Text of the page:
How substantial is that? To put it more clearly, that’s the equivalent of cutting about six players per team. This means that your fourth line and bottom pairing of defensemen would not be in the NHL. Your third line today would become your fourth line and your second pairing would be your third. So guys like Ovechkin, McDavid and company are on the ice against what would have been AHL players back then. Of course they’ll have it easier against weaker opposition. Of course rookie players will have more early success, as more and more 18 year-olds make NHL rosters. Teams are desperate for actual talent! The competition is lesser every night, and coaches must rely on systems and video more than ever as the skills level is more limited.

If you’re wondering why Bettman and the league did that, it’s all about revenue. An expansion team now brings in half a billion dollar or more in the NHL coffers. When selling to TV networks and sponsors, saying that the product covers 32 markets instead of 24 will bring in more revenues. That’s marketing 101. The product on the ice? Who cares, right?

And revenue is the same reason why Bettman doesn’t want to put a team in Quebec City. The Canadiens own that market and bringing back the Nordiques would only split the revenue between the two teams, while adding very little “new revenue”. They prefer going into a new US market as almost 100% will be new revenue for the league. Money talks…


Of all North American professional leagues, the NHL is known for its gimmicks. Making changes for the sake of changing something, or so it seems at times. The outdoor game was fun at first. Then they’ve added a second one… per year! It has lost its novelty, it’s purpose. The shiny new toy isn’t so shiny anymore.

The video review was supposed to bring more “fairness”. It’s turning out that the decisions made after “review” are questionable, even mind boggling, and it’s a huge waste of time and momentum in games.

In recent weeks and months, more and more players, coaches and fans have been talking about wanting things changed in the NHL. For one, the “loser point” is creating a false sense of parity, and it makes very difficult for teams to catch up if they have a rough start to the season. You don’t want tie games? Don’t reward a losing team by giving them a point. Perhaps teams will push harder to “go for the win”. Two points for a win, zero for a loss!

I’ve touched on this many times, but the two-referee system is a huge flop. Not only are referees missing just as many infraction as before, but between over-expansion and doubling the number of referees on the ice for each game, it has promoted referees who simply don’t have the skills level, judgment and capability to do that job at such a high level. Plus, it has added a second judgment on the ice and players, coaches and fans never know what to expect within the same game.

We are hearing many NHLers wanting the shootout to be gone in favour of an extended 3-on-3 overtime. During the All-Star break, the NHL’s biggest star, Connor McDavid, spoke against ending games with a shootout.

“No one loves the shootout,” McDavid said. “It’s a crappy way to finish a game.”

Schedule and Playoffs

The NHL needs to readjust its schedule based on the number of teams. The league has adopted the 82-games schedule since the 1995-96 season. For the playoffs, they went with the conference standings, 1 vs 8, 2 vs 7, etc.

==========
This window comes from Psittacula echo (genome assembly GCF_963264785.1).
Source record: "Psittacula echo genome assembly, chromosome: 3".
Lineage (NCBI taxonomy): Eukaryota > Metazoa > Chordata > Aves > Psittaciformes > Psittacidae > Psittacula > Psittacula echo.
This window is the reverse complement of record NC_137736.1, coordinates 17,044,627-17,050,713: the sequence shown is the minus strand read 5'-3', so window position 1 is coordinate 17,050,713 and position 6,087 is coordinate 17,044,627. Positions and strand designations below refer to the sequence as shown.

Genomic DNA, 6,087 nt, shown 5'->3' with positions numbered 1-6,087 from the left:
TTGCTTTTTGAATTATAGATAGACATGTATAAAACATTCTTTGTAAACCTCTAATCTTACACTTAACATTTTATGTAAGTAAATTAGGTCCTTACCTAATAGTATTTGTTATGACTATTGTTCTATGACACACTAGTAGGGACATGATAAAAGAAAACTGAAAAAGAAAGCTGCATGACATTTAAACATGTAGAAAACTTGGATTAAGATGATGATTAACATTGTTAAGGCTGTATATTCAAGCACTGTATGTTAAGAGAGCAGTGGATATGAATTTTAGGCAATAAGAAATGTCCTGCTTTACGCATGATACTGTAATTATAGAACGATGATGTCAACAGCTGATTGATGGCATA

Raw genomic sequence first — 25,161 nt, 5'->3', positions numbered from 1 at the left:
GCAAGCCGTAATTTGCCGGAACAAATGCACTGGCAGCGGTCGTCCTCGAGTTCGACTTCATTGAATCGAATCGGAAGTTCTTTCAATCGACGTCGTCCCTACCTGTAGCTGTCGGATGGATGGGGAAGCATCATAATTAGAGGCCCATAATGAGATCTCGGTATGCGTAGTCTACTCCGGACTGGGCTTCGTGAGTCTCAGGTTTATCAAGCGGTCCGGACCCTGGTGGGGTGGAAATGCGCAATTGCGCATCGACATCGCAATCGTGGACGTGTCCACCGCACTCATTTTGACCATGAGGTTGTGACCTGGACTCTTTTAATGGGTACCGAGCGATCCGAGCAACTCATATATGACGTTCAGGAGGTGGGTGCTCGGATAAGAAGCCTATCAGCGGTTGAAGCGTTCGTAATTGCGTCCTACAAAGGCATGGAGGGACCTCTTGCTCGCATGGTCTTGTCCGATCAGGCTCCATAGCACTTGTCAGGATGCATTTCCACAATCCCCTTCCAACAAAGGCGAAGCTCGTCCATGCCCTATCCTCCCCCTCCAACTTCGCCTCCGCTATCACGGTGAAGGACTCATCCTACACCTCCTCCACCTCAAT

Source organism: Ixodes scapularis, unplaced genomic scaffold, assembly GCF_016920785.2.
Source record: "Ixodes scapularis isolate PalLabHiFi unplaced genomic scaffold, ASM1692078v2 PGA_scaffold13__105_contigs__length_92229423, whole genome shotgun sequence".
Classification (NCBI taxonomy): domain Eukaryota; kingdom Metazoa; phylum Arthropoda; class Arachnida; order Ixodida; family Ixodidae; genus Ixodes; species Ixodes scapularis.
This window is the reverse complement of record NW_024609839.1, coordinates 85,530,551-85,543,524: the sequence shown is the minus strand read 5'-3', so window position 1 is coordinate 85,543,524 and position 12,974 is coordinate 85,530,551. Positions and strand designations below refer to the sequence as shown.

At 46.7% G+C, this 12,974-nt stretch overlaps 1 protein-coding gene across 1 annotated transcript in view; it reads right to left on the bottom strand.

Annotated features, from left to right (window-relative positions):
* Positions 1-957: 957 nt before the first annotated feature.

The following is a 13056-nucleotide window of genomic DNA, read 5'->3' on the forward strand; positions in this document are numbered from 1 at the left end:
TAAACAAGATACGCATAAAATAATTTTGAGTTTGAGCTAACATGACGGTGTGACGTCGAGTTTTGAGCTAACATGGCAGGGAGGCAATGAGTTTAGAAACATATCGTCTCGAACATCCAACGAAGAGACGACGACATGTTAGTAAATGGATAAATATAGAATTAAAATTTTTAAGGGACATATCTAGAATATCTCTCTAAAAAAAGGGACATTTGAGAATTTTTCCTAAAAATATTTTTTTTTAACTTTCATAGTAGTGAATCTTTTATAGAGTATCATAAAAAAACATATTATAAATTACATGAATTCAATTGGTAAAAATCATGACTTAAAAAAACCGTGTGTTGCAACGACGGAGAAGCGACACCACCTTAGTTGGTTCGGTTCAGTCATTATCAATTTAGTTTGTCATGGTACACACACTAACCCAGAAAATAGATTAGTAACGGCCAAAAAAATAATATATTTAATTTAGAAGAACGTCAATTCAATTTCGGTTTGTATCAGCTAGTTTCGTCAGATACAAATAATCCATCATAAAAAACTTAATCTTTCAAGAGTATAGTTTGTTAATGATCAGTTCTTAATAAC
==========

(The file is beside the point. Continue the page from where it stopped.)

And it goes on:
Sidney Crosby is one who would love to see the NHL return to that playoffs’ format and for good reasons. With today’s format, it seems like teams play a long and hard 82-games season and the standings don’t mean much. We regularly see teams lower in the standings having easier match-ups in the first round of the playoffs, than teams finishing at the top.

“I like 1-to-8 just because I think the regular season is as difficult as it is; teams should be rewarded,” said Crosby. “That’s probably the best way to be rewarded, even though there isn’t a ton of difference. I like that version a little bit better.”

I’ve giving this some thoughts and here’s what I would suggest, based on a 32-teams league.

Each team plays the other conference teams twice, once at home, once on the road. Why? Because fans deserve to see the league’s start players once in ever City. Eastern teams should be able to watch Connor McDavid play live. Fans of the Canadiens and Maple Leafs deserve to have a chance to see their favourite team as well. Just look at the crowds in Western Canada when the Habs are visitors!

This would account for 15 home games and 15 road games, for a total of 30 games.

Then, have an even schedule between teams in the same conference. No, going by division to create rivalries doesn’t make it fair. If a division has a poor boy or two, or if a division is much stronger, it will reflect on the conference standings. So I would go as far as doing the opposite, by getting rid of the divisions all together.

This would mean facing 15 other teams four times each, two at home, two on the road. That’s a total of 45 games.

Based on that, the NHL would have a balanced schedule of 75 games season for each team. As teams play on average three to four games a week, it would also shorten the season by a couple of weeks, hopefully preventing playoffs’ hockey… in June! Talk about killing two birds with one stone…

For the playoffs, the fairest way if you want to reward the regular season would be to re-seed the standings and go 1 vs 16, 2 vs 17, 3 vs 15, etc. But that has proven to create some unfair travel time for some match-ups. So instead, a fair compromise would be to simply look at the conference standings and do what Crosby suggests:

1 vs 8
2 vs 7
3 vs 6
4 vs 5

That’s not perfect, but it would be, in my humble opinion, a step in the right direction. What I do know for certain, is that the current format was doomed from day one and it must be changed. But will the NHL listen to its fans, players and coaches? Under the current leadership, allow me to doubt it… unless they see a financial benefit. Again, it’s all about greed and money.